Birth Order Fruit Basket Upset

Traditional birth order roles can be altered in adoptive families

admin April 24, 2014
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My title sounds like I just randomly threw some words on the screen! I think a lot about birth order, and around here, birth order is more like “fruit basket upset” than “order.” Our oldest, “Pepper,” is 14-1/2. She came to us at 3-1/2 weeks of age. She is a typical “oldest” in some ways: bossy, responsible, and mature. As a toddler, she talked like a 6-year old. As a teen, she seems already grown up. In her birth family, however, she was the youngest of six (five living). I do think a part of her craves that “baby” role.

Enter the “Littles.” The oldest of the trio, whom I affectionately refer to as “The Captain,” came to our house as the leader of the pack. He wasn’t yet 3-years-old, but that did not stop him from butting heads with our other oldest, “Pepper.” It was clear that he saw her as competition. And yet, ironically, he is not actually an “oldest,” either. He was the third in his birth family, second now living. He has an older sister we hope to one day meet. Since The Captain had a mild attachment disorder when he arrived, he was very independent and wanted to do everything for himself and his siblings. Now that he is firmly attached to us, he does seem more like a “middle” than an oldest.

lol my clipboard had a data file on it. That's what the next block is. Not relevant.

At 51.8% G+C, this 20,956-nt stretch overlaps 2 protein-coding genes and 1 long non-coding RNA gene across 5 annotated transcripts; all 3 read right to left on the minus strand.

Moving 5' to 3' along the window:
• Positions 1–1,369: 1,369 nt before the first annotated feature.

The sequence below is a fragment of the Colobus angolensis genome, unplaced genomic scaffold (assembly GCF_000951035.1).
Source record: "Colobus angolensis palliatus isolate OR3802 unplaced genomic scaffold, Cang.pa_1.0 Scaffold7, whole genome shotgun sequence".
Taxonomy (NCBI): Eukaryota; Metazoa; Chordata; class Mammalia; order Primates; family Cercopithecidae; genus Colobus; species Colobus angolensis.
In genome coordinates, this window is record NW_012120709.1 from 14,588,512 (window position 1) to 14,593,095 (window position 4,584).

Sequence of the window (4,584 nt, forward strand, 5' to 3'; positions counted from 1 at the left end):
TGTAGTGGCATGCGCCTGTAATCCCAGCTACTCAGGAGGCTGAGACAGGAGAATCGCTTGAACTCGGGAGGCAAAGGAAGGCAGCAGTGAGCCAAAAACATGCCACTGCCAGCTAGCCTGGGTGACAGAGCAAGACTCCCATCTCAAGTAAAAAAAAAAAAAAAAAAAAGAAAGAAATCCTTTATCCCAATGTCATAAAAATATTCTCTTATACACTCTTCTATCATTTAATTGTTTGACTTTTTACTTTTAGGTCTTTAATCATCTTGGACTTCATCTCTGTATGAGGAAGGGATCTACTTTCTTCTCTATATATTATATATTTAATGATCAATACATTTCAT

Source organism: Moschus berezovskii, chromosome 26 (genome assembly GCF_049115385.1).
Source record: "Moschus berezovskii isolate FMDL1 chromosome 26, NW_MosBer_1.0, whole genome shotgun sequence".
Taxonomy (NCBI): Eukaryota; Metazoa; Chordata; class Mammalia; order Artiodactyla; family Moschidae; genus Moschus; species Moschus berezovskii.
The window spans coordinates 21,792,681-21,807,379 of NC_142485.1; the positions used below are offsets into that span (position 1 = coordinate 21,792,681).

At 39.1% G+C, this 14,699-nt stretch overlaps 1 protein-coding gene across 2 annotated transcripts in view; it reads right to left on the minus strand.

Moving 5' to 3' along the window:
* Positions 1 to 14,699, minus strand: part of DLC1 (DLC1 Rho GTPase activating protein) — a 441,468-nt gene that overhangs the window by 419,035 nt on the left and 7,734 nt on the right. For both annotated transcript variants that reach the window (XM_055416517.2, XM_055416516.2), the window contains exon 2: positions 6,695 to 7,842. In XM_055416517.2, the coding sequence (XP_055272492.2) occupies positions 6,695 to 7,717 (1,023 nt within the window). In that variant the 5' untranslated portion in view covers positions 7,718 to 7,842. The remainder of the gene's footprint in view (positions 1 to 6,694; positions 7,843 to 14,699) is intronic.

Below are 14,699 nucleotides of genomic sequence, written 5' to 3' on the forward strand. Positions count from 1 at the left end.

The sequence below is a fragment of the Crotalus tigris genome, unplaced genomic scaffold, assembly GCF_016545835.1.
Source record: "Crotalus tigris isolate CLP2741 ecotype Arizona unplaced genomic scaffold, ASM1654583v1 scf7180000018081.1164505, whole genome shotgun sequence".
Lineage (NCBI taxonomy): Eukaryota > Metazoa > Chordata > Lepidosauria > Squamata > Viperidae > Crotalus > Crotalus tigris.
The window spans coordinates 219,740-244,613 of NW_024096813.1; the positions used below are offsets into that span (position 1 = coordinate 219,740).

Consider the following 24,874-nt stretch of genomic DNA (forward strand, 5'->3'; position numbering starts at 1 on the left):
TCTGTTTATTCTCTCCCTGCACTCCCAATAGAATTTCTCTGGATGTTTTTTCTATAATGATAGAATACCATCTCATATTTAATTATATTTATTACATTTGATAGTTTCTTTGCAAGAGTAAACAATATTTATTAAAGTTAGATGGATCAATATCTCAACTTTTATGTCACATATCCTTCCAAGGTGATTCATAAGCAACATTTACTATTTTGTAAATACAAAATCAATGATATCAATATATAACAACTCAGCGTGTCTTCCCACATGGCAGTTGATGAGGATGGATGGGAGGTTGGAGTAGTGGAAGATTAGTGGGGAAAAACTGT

Most of the traits traditionally tied to birth order are the result of studies on traditional families with biological ties. It looks like these traits are more socially developed than innate. Yet it begs the question– is there something in us that just “knows” where we belonged in the pecking order when we were born? Youngest children are traditionally thought to be the most creative and also willing to manipulate to get their way; that certainly describes my oldest (her birth mother’s youngest). Yet she is also confident and directive, no doubt part and parcel of growing up as the leader around here.

The Captain, now a “middle,” is definitely and archetypically longing for affection and attention, but also shows “oldest” traits where his younger sibs are concerned. Pepper knows about her birth siblings and seems to relish that “baby” role she never got to play, whereas at only 4, The Captain has not yet learned of his other sister. I am watching to see what happens to the “fruit basket” as the children mature. Will it eventually get righted? Stay tuned.

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